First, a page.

The EU is not about to tax Private Bank Accounts: Cyprus is the result of Geopolitical Chess
The suggestion that Cypriot bank deposits be taxed to help the country, as proposed last Saturday by the EU has dragged European stock markets down. However, while EU leaders have attracted much, deserved, criticism for the decision, which represents the first time citizens are called in directly to help bail out banks, ‘Cyprusgate’, as it shall hereby be known, is highly imbued with the scent of a new Cold War. The suggestion is part of a complex geopolitical game involving the EU, Russia, Gazprom and Syria.
Cyprus, before the recently installed government, has been governed for the past five years by a left-leaning party that has oddly transformed the island into a paradise for financiers and turbo-capitalists, wanting to park their money. Some has suggested that “it is easier to open a bank than a bank account” in Cyprus. Companies pay almost no taxes and Limassol has spread its reputation for registering ships at low cost to registering companies thanks to minimal fiscal interference. One of the effects is that Russian oligarchs along with its main oil & gas company, Gazprom, have become among the biggest investors in Cyprus, where profits are somehow ‘washed’ before reappering in Russia as foreign investment. The result is that Cyprus has become the third largest foreign direct investor in Russia. This is highly unorthodox, considering that Cyprus has limited industrial capacity and exports very little. Yet, thanks to its attractive fiscal regime, the billions invested in its banks have helped fuel construction as the wealthy demand apartments, open luxury boutiques and paved roads forests. Cyprus’s GDP is some USD 17 billion and this is estimated to be a mere fraction (a tenth?) of the amount of capital invested in its banks. The level of injustice, should the EU legislation pass is more than intolerable for average citizens. However, there is much more going on behind the ATM machines….
Russia has used Cyprus as a conduit for weapons intended for Syria, even though Cyprus, as a member of the EU, is bound to observe the arms embargo imposed against Damascus. Moreover, Gazprom and Europe have been playing a cat and mouse game for years, one in which Ukraine – not an EU member but a major transfer point for Russian gas – has been the biggest pawn. Ukraine relies on Russian produced energy for survival. Russia cuts gas supply or threatens to do so when Ukraine’s gas accounts are delinquent, also affectring supplies and prices in energy dependent Europe. Gazprom, moreover, lost a major pipeline project (Iran-Iraq-Syria) to ship additional gas from the states of the Caspian Sea region because of the civil war in Syria, in which the West is backing the opposition against President Asad, at least in part, to help thwart Russian ambitions in the Mediterranean. The EU measure, therefore, is aimed at putting pressure on the new Cypriot government to start cutting its reliance on Russia, even though such a proposition is very difficult to achieve, considering so much of the economy runs on Russian petro-rubles. To offset this loss, about two weeks ago, a Gazprom subsidiary signed a deal with Levant LNG of Israel to develop a gas resource in the Mediterranean, essentially threatening the EU with more Russian energy dominance. Gazprom, in other words, is doing everything possible to maintain its role as Western and Eastern Europe’s main energy supplier.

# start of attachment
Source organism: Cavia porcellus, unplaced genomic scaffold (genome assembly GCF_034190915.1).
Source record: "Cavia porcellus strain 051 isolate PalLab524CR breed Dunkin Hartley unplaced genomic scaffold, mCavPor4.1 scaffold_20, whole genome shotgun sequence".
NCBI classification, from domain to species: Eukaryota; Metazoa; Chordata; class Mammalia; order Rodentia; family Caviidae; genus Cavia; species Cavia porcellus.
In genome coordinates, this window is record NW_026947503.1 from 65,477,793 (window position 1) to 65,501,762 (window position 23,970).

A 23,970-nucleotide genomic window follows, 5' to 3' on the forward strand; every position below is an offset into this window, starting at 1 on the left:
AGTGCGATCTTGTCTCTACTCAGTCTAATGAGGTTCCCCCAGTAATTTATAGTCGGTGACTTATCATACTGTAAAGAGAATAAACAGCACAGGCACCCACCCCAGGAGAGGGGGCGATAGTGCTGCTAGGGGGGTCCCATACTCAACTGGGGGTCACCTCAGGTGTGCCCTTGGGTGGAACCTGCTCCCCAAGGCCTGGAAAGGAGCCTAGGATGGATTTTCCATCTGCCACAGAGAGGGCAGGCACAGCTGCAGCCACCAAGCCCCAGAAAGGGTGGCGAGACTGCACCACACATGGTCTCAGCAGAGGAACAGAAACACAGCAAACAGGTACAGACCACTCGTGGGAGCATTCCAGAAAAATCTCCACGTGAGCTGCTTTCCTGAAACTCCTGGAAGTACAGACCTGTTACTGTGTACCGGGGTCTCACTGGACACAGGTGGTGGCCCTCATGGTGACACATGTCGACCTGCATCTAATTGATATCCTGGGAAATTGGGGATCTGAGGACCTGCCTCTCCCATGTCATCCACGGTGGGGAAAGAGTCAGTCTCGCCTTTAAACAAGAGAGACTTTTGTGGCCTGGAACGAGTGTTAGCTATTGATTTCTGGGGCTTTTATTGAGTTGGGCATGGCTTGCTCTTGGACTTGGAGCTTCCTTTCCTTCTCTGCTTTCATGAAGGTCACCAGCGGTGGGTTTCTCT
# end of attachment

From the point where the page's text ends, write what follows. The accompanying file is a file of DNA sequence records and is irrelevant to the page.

Russia needs the status-quo in Syria as well in order to ensure that Damascus’ sphere of influence – and related pipeline plans – does not shift in favor of Western gas companies, which are already active extracting and importing gas in the North African Mediterranean shore. The new shale oil techniques developed thanks to evolving oil-sands technologies have made it possible to extract more gas in the United States and Canada, which has put Gazprom under more pressure to keep the EU dependent. The move may also have been partly intended to bring Moscow closer in line to the Western stance vis-à-vis Syria, just as the Syrian opposition was voting to elect an interim prime minister to help anchor its stance. Last week, Russia’s foreign affairs minister Sergei Lavrov warned the EU not to follow up on any suggestions to send weapons to the Syrian rebels – a ban has remained, though the UK has been putting pressure to lift the restriction. At the time of writing, the EU’s strategic goals appear to be materializing. Russia and Gazprom have both suggested they would intervene with their own bailout plan to avoid any EU policy to tax Cypriot bank accounts. If there is any good news here, it is that Cyprus is full of ‘exceptional’ circumstances, placing it at the heart of a geopolitical chess match. The EU is still far from suggesting that citizens’ private bank accounts be used to help bail out their financial institutions banks and the Euro, which was the main fear expressed by investors through the market.
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